AFTER THE S.C. Supreme Court ordered the Legislature to provide a decent education to all children, legislators started talking about the need to elect “conservative justices” to the court.
Even though there are legitimate questions as to whether the constitution actually requires the Legislature to do more than the insufficient job it has done, it was disturbing to think lawmakers might develop a litmus test for judges, based on their indignation over the court’s ruling in Abbeville v. South Carolina.
Read my earlier column: The coming assault on judicial integrity
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But a decision this spring in a completely unrelated case suggests that the situation is worse than I imagined. It suggests not only that the Legislature has already succeeded in reversing the Abbeville majority but that legislators’ goal might have been much broader than that.
The goal might actually have been to neuter a court that finally had become willing to serve as a check on legislative power. To stack the court with old-style justices who are perfectly content to let the Legislature ignore the constraints placed on it by our state constitution.
Admittedly, this is a sweeping conclusion to draw on the basis of a single opinion. But that opinion was such an extraordinary departure that it demands attention.
One of the many ways our Legislature violates the state constitution is by using a procedure called bobtailing, or logrolling, to cobble together unrelated bills and pass the whole massive result as one take-it-or-leave-it proposition that no one dares leave. This is the process that gave us video gambling and a bribery-tainted retroactive tax break and re-opened the Barnwell low-level radioactive waste landfill to the nation. It’s how many of the sales tax exemptions came to litter our tax code.
log·roll·ing (n): the practice of including in a legislative bill unrelated provisions to attract a wider base of support and insure passage of the bill as a whole.
For several years, the Supreme Court has been striking down bobtails as violations of the state constitution, which says a bill may have only one subject. Seven years ago, the court declared that it would no longer simply strike down bobtails: It would strike down the entire law that was bobtailed.
Then last year the Legislature bobtailed the state budget with a proviso that allowed the governor to continue appointing the director of the Transportation Department. A lawsuit was filed, and this spring the court unfortunately but correctly struck down that bobtail. But rather than invalidating the entire state budget, as the court had promised, it modified its 2009 decision to carve out an exception for the budget bill.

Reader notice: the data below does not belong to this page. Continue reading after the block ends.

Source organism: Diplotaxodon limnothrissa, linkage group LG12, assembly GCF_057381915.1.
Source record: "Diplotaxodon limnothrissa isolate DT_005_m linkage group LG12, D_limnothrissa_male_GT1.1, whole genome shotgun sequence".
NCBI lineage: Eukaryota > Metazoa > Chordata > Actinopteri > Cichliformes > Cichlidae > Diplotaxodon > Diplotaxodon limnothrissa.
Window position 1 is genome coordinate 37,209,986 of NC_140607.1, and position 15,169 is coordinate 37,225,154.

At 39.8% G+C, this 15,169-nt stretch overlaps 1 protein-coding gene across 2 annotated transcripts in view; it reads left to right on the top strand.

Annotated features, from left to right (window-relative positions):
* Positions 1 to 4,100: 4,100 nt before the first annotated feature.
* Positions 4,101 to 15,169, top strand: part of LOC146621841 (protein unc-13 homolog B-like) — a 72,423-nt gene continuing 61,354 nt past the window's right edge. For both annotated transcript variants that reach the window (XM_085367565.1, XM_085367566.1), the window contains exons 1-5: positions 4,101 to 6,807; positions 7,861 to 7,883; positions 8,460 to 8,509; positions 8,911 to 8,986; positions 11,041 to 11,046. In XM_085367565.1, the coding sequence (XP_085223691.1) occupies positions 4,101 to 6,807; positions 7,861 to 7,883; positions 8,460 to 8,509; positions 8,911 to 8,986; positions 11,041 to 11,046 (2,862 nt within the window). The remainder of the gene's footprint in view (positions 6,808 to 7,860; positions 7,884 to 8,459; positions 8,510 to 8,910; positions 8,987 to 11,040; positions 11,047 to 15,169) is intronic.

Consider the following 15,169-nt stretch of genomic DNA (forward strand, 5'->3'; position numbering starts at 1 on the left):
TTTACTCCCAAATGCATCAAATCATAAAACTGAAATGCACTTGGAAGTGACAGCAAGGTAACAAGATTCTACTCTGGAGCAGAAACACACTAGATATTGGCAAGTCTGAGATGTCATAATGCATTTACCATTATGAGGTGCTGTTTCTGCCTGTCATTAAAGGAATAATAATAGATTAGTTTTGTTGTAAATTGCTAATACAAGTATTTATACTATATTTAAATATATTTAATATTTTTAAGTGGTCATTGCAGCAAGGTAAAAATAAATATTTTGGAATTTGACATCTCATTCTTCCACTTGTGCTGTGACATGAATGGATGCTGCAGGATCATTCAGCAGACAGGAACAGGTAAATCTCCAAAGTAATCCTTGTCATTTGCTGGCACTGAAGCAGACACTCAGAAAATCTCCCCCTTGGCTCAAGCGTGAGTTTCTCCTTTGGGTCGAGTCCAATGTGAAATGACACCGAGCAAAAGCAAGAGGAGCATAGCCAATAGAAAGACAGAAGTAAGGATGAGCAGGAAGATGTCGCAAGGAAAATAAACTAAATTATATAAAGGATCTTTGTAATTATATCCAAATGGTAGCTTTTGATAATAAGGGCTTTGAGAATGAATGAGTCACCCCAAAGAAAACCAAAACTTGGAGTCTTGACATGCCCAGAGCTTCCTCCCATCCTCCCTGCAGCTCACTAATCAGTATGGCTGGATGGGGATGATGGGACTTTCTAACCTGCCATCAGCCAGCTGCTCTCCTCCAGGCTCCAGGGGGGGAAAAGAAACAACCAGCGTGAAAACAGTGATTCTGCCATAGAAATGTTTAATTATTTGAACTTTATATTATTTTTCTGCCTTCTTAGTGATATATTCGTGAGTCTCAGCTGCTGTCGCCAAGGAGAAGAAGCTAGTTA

This is not news: I wrote about it in May. What is news, or at least what hasn’t gotten sufficient attention, is the fact that the newest justice — the one elected after calls for a “conservative justice” — dissented from the clearly correct finding that the Transportation Department bobtail was unconstitutional. And his dissent is deeply disturbing.
Justice John Few was probably right to say the court went too far in its order seven years ago. And he makes a legitimate point when he says there’s something disturbing about the court reversing itself after just seven years — or, as he puts it, finding it necessary “to change the law so frequently.”
But his back-up remedy for this problem was for the court to simply declare the proviso unconstitutional and move on, without explaining why it wasn’t striking down the entire budget. That is, he would have the court issue an order that is inconsistent with its earlier order, without so much as acknowledging or eliminating the inconsistency.
Now, inconsistency is common in the political branches, but judicial decisions are built one atop the other, based on precedent. Having inconsistent precedents causes chaos — and invites all sorts of mischief and all sorts of extra lawsuits.
But that’s only mildly troubling. What is deeply disturbing is Justice Few’s preferred remedy: The court shouldn’t have decided the case at all, he writes, because “this case does not present a question of sufficient public interest to justify this Court hearing it in our original jurisdiction.”
That is, Justice Few believes that a case where the Legislature has overstepped its bounds, violated the state constitution, acted in a way in which it has no authority to act — is unworthy of the court’s time.
There’s just one little problem with that idea: If the court doesn’t address this sort of violation, no one will, because no one else can. The court is the only entity that has any power to stop the Legislature from violating the constitution. The governor can try, but with a two-thirds vote, the Legislature can override a governor’s efforts to rein it in. And it routinely does just that.
Many of us would argue that the main reason we even have a Supreme Court is to serve as a check on the power of the Legislature.
And our conservative new justice says that’s not worthy of the court’s time. It makes you wonder what Justice Few believes is worthy of the court’s time — and what else he is willing to let the Legislature get away with.
Ms. Scoppe writes editorials and columns for The State. Reach her at email@example.com or (803) 771-8571 or follow her on Twitter @CindiScoppe.